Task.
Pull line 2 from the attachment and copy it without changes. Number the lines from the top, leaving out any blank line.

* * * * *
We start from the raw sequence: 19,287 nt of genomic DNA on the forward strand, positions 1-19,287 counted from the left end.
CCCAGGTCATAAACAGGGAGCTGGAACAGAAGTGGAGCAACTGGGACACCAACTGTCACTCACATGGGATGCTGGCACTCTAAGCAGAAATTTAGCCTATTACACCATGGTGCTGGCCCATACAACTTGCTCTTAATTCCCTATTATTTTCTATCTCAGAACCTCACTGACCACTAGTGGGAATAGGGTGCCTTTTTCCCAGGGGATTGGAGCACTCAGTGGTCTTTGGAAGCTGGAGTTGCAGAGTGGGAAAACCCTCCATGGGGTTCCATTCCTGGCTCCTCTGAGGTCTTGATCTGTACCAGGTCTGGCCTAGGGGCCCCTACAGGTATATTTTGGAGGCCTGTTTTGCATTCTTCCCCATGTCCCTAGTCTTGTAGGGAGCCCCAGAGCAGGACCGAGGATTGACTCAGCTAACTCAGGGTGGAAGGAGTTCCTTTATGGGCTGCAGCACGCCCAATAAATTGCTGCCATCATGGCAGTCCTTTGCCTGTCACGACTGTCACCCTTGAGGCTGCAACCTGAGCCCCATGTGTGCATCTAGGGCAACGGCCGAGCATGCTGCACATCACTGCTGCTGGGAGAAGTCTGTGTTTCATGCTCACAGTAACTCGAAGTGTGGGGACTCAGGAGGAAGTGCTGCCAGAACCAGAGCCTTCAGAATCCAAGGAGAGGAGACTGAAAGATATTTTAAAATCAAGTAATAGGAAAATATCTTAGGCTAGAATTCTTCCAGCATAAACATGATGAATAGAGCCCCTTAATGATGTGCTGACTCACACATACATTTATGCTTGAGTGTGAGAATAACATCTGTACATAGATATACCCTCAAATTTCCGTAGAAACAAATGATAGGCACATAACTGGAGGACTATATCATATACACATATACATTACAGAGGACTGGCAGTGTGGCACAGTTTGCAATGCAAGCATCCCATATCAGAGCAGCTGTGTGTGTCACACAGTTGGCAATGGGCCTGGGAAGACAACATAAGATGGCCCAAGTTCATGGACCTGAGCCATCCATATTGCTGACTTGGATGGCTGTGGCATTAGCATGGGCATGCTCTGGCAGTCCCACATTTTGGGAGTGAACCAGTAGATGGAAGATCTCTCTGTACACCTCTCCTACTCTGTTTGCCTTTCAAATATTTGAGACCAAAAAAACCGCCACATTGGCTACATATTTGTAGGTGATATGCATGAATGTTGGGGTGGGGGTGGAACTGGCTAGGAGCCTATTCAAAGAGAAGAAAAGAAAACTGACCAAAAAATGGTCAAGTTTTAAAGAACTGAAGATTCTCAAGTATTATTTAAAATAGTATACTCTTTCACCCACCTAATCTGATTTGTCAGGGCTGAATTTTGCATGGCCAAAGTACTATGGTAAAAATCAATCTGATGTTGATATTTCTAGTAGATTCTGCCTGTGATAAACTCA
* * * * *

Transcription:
CCCAGGTCATAAACAGGGAGCTGGAACAGAAGTGGAGCAACTGGGACACCAACTGTCACTCACATGGGATGCTGGCACTCTAAGCAGAAATTTAGCCTATTACACCATGGTGCTGGCCCATACAACTTGCTCTTAATTCCCTATTATTTTCTATCTCAGAACCTCACTGACCACTAGTGGGAATAGGGTGCCTTTTTCCCAGGGGATTGGAGCACTCAGTGGTCTTTGGAAGCTGGAGTTGCAGAGTGGGAAAACCCTCCATGGGGTTCCATTCCTGGCTCCTCTGAGGTCTTGATCTGTACCAGGTCTGGCCTAGGGGCCCCTACAGGTATATTTTGGAGGCCTGTTTTGCATTCTTCCCCATGTCCCTAGTCTTGTAGGGAGCCCCAGAGCAGGACCGAGGATTGACTCAGCTAACTCAGGGTGGAAGGAGTTCCTTTATGGGCTGCAGCACGCCCAATAAATTGCTGCCATCATGGCAGTCCTTTGCCTGTCACGACTGTCACCCTTGAGGCTGCAACCTGAGCCCCATGTGTGCATCTAGGGCAACGGCCGAGCATGCTGCACATCACTGCTGCTGGGAGAAGTCTGTGTTTCATGCTCACAGTAACTCGAAGTGTGGGGACTCAGGAGGAAGTGCTGCCAGAACCAGAGCCTTCAGAATCCAAGGAGAGGAGACTGAAAGATATTTTAAAATCAAGTAATAGGAAAATATCTTAGGCTAGAATTCTTCCAGCATAAACATGATGAATAGAGCCCCTTAATGATGTGCTGACTCACACATACATTTATGCTTGAGTGTGAGAATAACATCTGTACATAGATATACCCTCAAATTTCCGTAGAAACAAATGATAGGCACATAACTGGAGGACTATATCATATACACATATACATTACAGAGGACTGGCAGTGTGGCACAGTTTGCAATGCAAGCATCCCATATCAGAGCAGCTGTGTGTGTCACACAGTTGGCAATGGGCCTGGGAAGACAACATAAGATGGCCCAAGTTCATGGACCTGAGCCATCCATATTGCTGACTTGGATGGCTGTGGCATTAGCATGGGCATGCTCTGGCAGTCCCACATTTTGGGAGTGAACCAGTAGATGGAAGATCTCTCTGTACACCTCTCCTACTCTGTTTGCCTTTCAAATATTTGAGACCAAAAAAACCGCCACATTGGCTACATATTTGTAGGTGATATGCATGAATGTTGGGGTGGGGGTGGAACTGGCTAGGAGCCTATTCAAAGAGAAGAAAAGAAAACTGACCAAAAAATGGTCAAGTTTTAAAGAACTGAAGATTCTCAAGTATTATTTAAAATAGTATACTCTTTCACCCACCTAATCTGATTTGTCAGGGCTGAATTTTGCATGGCCAAAGTACTATGGTAAAAATCAATCTGATGTTGATATTTCTAGTAGATTCTGCCTGTGATAAACTCA